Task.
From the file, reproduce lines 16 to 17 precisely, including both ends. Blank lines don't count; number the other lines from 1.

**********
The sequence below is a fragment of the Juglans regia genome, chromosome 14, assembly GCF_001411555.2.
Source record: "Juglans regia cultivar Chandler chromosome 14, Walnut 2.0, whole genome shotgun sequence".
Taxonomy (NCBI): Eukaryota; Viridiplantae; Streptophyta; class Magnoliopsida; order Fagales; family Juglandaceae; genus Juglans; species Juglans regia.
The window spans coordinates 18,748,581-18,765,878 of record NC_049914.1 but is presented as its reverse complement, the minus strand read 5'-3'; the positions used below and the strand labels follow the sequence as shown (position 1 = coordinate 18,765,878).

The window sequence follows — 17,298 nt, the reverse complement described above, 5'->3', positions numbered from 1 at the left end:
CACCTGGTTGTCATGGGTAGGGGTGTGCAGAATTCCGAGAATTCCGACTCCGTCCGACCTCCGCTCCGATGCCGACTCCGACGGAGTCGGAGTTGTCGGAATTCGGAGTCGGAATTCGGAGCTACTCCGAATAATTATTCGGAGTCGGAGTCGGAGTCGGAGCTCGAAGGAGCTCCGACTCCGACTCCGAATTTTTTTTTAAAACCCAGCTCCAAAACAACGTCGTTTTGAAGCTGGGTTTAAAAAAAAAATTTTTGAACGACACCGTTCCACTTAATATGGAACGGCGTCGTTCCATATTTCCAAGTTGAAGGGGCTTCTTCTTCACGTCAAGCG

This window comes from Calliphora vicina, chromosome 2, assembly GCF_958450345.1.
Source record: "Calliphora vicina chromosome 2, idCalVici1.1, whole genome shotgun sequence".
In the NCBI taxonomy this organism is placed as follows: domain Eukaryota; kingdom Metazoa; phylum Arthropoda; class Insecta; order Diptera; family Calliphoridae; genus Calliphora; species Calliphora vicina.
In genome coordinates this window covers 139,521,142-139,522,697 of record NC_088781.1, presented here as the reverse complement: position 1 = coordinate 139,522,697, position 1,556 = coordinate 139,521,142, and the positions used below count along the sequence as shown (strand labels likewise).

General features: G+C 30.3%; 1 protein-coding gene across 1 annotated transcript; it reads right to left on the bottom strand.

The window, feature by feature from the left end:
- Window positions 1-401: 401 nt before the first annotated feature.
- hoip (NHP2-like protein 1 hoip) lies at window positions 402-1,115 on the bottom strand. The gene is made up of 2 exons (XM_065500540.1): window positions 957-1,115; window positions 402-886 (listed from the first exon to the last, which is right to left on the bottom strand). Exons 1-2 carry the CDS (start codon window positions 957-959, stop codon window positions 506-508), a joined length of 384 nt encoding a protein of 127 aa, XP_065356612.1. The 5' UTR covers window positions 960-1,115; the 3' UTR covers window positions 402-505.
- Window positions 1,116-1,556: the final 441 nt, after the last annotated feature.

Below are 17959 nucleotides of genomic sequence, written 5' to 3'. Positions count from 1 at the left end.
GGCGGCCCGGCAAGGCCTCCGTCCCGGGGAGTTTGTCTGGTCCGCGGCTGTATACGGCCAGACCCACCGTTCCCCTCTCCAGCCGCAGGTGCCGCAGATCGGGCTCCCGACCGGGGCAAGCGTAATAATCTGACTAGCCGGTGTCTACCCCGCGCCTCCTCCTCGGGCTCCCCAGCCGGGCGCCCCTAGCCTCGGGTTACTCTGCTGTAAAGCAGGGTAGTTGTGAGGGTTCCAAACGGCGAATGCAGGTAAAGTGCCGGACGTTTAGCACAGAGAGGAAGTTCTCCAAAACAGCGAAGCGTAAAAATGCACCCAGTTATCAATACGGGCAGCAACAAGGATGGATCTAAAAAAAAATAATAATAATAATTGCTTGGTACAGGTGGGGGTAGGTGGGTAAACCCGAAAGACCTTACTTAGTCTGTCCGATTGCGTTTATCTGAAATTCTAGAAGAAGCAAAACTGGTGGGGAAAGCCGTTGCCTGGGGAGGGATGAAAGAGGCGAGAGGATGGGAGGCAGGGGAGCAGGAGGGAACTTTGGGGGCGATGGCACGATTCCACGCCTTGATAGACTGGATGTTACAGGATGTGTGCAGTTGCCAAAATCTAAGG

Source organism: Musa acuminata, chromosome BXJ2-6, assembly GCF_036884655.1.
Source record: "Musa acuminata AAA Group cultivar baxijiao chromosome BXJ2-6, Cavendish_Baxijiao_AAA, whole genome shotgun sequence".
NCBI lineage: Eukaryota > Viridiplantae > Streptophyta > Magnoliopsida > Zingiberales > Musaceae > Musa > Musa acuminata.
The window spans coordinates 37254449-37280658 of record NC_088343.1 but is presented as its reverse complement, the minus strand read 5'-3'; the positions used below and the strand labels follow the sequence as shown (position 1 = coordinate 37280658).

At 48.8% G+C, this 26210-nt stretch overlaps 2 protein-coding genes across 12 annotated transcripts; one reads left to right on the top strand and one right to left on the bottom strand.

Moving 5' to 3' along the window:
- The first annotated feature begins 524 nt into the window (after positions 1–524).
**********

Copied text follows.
Below are 17959 nucleotides of genomic sequence, written 5' to 3'. Positions count from 1 at the left end.
GGCGGCCCGGCAAGGCCTCCGTCCCGGGGAGTTTGTCTGGTCCGCGGCTGTATACGGCCAGACCCACCGTTCCCCTCTCCAGCCGCAGGTGCCGCAGATCGGGCTCCCGACCGGGGCAAGCGTAATAATCTGACTAGCCGGTGTCTACCCCGCGCCTCCTCCTCGGGCTCCCCAGCCGGGCGCCCCTAGCCTCGGGTTACTCTGCTGTAAAGCAGGGTAGTTGTGAGGGTTCCAAACGGCGAATGCAGGTAAAGTGCCGGACGTTTAGCACAGAGAGGAAGTTCTCCAAAACAGCGAAGCGTAAAAATGCACCCAGTTATCAATACGGGCAGCAACAAGGATGGATCTAAAAAAAAATAATAATAATAATTGCTTGGTACAGGTGGGGGTAGGTGGGTAAACCCGAAAGACCTTACTTAGTCTGTCCGATTGCGTTTATCTGAAATTCTAGAAGAAGCAAAACTGGTGGGGAAAGCCGTTGCCTGGGGAGGGATGAAAGAGGCGAGAGGATGGGAGGCAGGGGAGCAGGAGGGAACTTTGGGGGCGATGGCACGATTCCACGCCTTGATAGACTGGATGTTACAGGATGTGTGCAGTTGCCAAAATCTAAGG